EconomyFinancialSocial security for app deliverers: these are the challenges...

Social security for app deliverers: these are the challenges to achieve it

One of the main demands and struggles of the delivery partners and drivers of platforms such as Uber , Didi , Rappi and Beat is the lack of social security when carrying out their work, despite all the risks that may entail.

In Mexico there is an intention to regulate the partners of digital platforms, so companies are already holding discussion forums to rethink the working conditions of their working partners.

Last Monday, October 24, the Digital Platforms and Social Security of the Future (PlaDiss) forum was held at the UNAM Legal Research Institute. In it, representatives of Didi, Rappi, Beat and Uber, members of the government, civil society and academics spoke about why they have not been able to regulate drivers and delivery people on these platforms.

According to the Oxfam report “This future does not apply”, in Mexico, seven out of 10 delivery people do not have access to any type of contributory social security, access to public or private health, or insurance in case of accidents provided free for companies.

However, this is a much more complex issue than it may seem and in order to legislate, the context and possibilities of each country must be taken into account.

For example, in 2021, the “Rider Law” was implemented in Spain, which reclassified delivery men as full-time salaried employees and not independent or self-employed. The regulation generated negative effects and an imbalance in the market because more than 10,000 delivery people lost the opportunity to generate income and, in the case of UberEats, 74% of delivery people stopped using the app.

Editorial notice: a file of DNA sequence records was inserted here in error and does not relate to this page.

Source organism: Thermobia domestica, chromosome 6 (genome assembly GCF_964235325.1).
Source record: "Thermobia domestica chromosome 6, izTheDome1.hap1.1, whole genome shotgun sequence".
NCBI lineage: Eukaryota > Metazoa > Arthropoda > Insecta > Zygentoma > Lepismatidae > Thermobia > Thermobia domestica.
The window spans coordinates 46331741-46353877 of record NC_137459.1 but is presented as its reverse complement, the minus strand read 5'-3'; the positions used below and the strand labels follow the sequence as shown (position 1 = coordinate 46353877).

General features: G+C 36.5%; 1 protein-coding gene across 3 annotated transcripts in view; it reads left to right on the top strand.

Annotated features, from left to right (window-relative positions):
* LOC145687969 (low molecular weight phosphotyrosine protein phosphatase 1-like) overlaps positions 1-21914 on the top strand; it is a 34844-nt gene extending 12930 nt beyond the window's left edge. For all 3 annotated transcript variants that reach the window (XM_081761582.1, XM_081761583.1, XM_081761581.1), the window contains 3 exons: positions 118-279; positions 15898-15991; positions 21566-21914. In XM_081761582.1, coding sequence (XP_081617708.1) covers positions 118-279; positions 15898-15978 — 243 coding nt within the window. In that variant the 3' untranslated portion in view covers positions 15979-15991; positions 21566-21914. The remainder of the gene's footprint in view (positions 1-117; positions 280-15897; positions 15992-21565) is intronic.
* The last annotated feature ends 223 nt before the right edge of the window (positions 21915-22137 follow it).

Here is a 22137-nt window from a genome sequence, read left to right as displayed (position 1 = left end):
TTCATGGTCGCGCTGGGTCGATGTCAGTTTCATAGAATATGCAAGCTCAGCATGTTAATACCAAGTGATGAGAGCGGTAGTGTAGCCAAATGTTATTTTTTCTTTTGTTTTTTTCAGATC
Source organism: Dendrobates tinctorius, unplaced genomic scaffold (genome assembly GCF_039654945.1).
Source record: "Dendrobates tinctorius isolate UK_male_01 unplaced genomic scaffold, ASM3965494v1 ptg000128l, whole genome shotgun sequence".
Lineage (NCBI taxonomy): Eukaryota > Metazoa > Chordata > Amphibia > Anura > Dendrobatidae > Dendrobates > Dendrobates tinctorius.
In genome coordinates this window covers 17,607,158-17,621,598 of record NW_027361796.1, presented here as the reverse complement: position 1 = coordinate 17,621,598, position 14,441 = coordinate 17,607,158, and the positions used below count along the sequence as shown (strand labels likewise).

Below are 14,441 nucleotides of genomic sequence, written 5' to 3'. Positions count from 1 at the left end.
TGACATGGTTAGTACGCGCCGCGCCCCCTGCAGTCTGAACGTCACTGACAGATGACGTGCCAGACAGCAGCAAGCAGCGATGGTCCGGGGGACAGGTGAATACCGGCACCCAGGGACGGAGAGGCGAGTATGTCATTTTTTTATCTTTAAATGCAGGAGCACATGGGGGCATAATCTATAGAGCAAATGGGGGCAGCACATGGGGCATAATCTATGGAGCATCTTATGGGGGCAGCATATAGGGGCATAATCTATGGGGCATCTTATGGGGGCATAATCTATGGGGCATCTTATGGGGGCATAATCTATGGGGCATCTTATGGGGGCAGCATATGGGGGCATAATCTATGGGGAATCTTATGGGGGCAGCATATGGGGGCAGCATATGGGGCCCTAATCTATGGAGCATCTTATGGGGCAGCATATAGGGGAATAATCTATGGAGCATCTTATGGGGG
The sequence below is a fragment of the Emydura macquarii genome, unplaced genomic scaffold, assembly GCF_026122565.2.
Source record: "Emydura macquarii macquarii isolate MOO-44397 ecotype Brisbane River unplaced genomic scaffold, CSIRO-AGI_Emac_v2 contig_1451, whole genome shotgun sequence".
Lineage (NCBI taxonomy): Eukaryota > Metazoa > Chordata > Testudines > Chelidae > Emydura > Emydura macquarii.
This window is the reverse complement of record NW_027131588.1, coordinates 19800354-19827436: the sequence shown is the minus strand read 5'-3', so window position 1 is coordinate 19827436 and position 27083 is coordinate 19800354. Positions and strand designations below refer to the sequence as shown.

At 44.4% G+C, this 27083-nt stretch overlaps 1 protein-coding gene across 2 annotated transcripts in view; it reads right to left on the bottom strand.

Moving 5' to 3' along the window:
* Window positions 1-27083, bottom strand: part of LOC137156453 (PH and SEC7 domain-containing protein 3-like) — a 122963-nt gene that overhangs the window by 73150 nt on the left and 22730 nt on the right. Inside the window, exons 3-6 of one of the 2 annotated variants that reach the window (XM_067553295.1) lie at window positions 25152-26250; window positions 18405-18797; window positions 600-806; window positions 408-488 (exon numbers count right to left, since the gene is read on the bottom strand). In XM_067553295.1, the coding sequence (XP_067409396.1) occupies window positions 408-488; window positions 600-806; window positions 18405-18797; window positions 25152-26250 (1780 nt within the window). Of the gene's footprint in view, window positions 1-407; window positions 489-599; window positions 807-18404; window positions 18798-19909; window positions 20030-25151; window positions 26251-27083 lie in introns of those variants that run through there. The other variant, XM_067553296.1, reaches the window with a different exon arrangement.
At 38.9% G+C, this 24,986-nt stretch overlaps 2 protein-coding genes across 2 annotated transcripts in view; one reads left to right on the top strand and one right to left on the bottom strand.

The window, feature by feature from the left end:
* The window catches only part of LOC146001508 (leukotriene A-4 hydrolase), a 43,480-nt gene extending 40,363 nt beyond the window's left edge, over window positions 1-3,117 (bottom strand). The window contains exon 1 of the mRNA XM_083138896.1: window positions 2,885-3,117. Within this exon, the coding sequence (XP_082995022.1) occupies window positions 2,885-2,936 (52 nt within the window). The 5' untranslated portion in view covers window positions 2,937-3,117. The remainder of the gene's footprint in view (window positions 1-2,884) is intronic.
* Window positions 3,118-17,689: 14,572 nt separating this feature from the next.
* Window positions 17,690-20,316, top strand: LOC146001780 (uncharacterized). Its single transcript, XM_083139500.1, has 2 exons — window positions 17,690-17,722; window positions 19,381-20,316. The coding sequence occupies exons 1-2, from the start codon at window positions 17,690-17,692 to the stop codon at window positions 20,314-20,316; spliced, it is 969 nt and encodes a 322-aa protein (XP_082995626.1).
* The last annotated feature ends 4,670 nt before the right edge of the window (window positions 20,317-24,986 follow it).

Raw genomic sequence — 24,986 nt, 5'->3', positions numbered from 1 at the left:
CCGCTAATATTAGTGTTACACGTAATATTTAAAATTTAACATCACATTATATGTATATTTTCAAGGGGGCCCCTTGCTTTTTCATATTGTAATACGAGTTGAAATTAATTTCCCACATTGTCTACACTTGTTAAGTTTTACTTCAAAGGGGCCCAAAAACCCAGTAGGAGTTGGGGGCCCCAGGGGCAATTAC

On the other hand, Chile was the first country in Latin America and the Caribbean to modify the Labor Code to incorporate the figure of the “digital platform worker”. In this, workers can choose to be dependent or independent and both have access to social security benefits and other labor benefits, such as a legal minimum hourly income, the right to disconnect at least 12 hours a day and the delivery of protection elements. staff.

Challenges of legislating app partners in Mexico

Tonatiuh Anzures, director of government affairs at Didi Mexico, commented: “We are interconnection platforms that connect supply with demand. This is a new occupation model that needs to be rethought and think outside the box”.

Legally, the people who work on these platforms are not recognized as employees of the company, but as “partners”. This is because, strictly speaking, the platform only facilitates the connection between a driver and a person who requires the service, but they do not offer the transport service.

One of the main requests is that the delivery men stop being considered “partners” and be recognized as “”. This change guarantees health insurance, law benefits and a base salary.